• MARCH: Franny and Khaleda presented posters at the Queens College chapter of Sigma Xi poster session on 3/24/11. Franny’s was “A Virtual Guide to the Flora of Awash National Park”, and Khaleda’s was “Mate Attraction Dominates the Behavior of a Colonially Breeding Bird”.
  • FEBRUARY: Elliot was invited and awarded a scholarship to the Santa Fe Institute’s Complex System Science seminar in June; he also started the NYC Cultural Evolution Group this month.

2010:

  • DECEMBER: The Online Bibliography of Environmental Thought, managed by our lab and funded by the International Society of Environmental Ethics, launched on 12/28/10! It can be found at www.isee-obet.org.
  • DECEMBER: Our lab was the cover story in the Queens College magazine FYI. Here’s the article.
  • SEPTEMBER: Before she even has finished her masters degree, Wendy was offered and has accepted a position of biology teacher at the Bronx High School of Science, one of the best and most prestigious high schools in the nation (4th, according to U.S. News & World Report).
  • JULY – AUGUST: We had a summer research trip to Ethiopia this summer!
    • David and April collected data on Rüppell’s weaver egg variability, and conducted egg recognition experiments on that species.
    • Khaleda recorded Rüppell’s and lesser masked weavers (despite what field guides say, they do have distinctive songs!), and discovered several eclipse-plumage birds singing.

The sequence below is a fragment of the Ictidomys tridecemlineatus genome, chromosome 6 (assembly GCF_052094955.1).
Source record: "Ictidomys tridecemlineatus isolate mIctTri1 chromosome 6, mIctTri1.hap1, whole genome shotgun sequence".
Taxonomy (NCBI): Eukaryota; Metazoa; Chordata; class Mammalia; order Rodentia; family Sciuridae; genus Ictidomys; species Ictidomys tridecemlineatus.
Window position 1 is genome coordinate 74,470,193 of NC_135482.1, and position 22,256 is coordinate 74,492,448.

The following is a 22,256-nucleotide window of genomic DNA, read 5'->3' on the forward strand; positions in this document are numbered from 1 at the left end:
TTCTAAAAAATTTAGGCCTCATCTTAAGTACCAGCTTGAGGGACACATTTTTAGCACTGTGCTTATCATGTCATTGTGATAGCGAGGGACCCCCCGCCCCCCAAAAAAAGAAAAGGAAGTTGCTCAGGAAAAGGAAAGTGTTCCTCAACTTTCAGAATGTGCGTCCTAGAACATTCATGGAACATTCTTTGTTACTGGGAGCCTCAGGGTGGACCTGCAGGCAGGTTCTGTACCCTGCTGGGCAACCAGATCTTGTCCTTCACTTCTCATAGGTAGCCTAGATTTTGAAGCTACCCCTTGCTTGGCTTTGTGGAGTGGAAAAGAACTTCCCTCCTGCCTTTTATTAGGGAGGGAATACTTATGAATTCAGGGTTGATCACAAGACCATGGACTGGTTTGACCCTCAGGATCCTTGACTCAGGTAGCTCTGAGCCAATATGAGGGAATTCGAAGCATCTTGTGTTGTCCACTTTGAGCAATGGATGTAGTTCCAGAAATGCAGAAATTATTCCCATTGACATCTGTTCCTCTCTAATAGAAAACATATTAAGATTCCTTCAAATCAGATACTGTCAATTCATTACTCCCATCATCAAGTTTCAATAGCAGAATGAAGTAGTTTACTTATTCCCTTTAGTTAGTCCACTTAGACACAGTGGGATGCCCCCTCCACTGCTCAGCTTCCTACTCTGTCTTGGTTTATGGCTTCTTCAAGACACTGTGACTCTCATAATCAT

• Khaleda and Rita obtained HD video recordings of a village weaver colony, which they will use for focal animal observations in the lab.
    • Rita completed field research on the effect of hybridization on fitness of hamadryas and olive baboons.
    • We gathered materials for a Guide to the Natural History of Awash National Park.
    • We will be supporting two more African naturalists, Tsyon and Girum.
    • We have made plans for exciting collaboration with the founder of the Ethiopian Wildlife Conservation Society, Dr. Yirmed Demeke.
  • JUNE – JULY: Elliot was awarded a scholarship and attended the 15th Summer Institute in Statistical Genetics at the University of Washington.
  • JUNE: Elliot presented “The phylogenetics of song characters in the house finch (Carpodacus mexicanus)” at the annual meeting of the Society for the Study of Evolution in Portland, Oregon.